Chiel coughed, wiping blood from her lip. ‘Thank you.’

Crowe looked at the dispenser, thinking of Gorb somewhere behind it. He hoped the little thing could go on living without food for one day.

That night, Crowe had a dream. It was a memory of the reclamation pits again, but this time clearer. He remembered sitting near the edge of the pits, watching the rats scamper up the piles of rotting humanity to meet him. He would let them nibble at the tips of his fingers, which hurt for but a moment before he would offer them some of his food. After a while, the rats didn’t need to bite. They knew him as a friend. That made Crowe happy. But the woman in the dream was not happy. She yelled at him for his bloody fingers and beat him during the night cycle, when the lights dimmed. It was her who sent him even lower than the pits, to the dark places of hissing metal and gargantuan machines where he was to spend the rest of his life. And where, at the end of his days, he would be carried into the pits himself.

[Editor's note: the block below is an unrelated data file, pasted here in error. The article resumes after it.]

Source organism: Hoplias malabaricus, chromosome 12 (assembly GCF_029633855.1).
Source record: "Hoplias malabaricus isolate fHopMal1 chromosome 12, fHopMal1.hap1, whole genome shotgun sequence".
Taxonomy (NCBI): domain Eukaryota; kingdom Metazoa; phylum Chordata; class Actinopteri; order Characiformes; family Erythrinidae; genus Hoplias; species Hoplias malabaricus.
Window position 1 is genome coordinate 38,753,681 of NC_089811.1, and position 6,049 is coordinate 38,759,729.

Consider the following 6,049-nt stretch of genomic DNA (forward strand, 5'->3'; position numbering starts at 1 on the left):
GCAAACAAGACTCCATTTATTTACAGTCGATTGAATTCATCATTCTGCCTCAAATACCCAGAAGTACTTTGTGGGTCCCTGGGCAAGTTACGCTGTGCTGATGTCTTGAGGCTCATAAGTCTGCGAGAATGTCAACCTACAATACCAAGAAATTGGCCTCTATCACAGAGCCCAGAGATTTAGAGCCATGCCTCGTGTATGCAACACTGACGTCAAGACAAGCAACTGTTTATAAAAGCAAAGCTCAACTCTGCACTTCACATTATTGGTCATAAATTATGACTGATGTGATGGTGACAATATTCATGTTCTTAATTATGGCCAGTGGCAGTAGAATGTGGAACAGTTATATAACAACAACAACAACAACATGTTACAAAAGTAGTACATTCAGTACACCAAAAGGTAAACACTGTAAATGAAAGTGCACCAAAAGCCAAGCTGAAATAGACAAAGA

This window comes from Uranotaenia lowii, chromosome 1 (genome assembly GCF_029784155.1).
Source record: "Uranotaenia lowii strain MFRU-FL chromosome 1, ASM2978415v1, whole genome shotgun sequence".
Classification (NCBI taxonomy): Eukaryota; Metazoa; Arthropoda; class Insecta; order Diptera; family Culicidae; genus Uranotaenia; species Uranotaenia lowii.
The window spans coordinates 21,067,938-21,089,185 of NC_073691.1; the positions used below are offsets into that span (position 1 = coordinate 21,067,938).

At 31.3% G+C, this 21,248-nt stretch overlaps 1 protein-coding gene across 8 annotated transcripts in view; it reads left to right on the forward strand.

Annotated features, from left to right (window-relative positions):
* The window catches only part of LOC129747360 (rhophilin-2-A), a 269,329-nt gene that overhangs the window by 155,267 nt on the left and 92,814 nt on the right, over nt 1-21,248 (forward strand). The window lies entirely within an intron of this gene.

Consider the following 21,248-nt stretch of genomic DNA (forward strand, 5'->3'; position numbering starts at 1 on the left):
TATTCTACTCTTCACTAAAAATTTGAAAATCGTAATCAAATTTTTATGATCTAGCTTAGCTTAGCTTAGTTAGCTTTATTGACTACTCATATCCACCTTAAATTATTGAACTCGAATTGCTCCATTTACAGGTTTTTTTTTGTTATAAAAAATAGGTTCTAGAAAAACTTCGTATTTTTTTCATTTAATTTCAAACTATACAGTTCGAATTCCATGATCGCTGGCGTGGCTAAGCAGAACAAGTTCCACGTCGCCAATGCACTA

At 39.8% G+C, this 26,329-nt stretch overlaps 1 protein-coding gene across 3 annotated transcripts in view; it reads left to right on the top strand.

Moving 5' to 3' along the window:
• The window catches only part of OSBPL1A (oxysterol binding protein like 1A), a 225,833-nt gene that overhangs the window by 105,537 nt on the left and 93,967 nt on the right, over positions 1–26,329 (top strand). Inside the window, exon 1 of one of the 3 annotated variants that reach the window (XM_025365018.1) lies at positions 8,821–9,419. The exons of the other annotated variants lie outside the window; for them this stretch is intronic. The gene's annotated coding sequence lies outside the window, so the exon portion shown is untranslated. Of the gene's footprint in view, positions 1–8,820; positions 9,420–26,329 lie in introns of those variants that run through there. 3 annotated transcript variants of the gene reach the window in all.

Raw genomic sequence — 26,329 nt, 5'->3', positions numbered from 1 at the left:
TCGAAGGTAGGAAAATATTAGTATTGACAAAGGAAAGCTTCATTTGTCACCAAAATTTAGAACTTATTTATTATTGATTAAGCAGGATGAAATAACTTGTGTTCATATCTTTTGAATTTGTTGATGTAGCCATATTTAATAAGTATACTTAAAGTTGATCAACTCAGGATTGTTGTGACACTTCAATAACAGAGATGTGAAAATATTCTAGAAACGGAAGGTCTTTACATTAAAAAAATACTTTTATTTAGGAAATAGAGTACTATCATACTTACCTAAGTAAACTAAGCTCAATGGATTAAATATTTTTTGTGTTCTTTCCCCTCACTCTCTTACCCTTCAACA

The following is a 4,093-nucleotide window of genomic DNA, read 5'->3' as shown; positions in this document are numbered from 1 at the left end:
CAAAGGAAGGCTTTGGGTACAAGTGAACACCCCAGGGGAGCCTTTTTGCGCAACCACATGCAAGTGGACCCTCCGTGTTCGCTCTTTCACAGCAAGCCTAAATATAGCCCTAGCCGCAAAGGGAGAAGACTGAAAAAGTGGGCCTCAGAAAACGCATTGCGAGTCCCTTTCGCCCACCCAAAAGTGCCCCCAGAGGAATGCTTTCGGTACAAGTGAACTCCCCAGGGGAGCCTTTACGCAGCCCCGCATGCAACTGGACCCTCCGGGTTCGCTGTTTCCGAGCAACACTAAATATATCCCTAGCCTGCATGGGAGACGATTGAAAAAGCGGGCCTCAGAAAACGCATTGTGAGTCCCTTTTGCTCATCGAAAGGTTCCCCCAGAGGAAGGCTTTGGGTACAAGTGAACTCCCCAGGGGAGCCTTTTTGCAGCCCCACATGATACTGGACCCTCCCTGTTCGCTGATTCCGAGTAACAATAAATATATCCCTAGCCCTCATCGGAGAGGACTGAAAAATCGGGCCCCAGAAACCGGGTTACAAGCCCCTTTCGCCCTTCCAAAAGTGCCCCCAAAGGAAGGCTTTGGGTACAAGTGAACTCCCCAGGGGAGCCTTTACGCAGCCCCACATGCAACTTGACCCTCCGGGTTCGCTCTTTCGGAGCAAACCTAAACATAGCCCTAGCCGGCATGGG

He awoke with a start, gasping for breath in his unlit hab-cube. He found the only way to drift back to sleep was to think of the dark void beyond the crack, a place where there was no noise other than the soft chirping of Gorb. In that void was freedom from this place, a return to something he had longed for. Something natural, not like a machine. Something that was kind, not cruel like humans. A true friend.

Others in the hab-cubes awoke that night. Not because of their own dreams, for they had none. Rather, they awoke to the sound of faint scraping within their walls.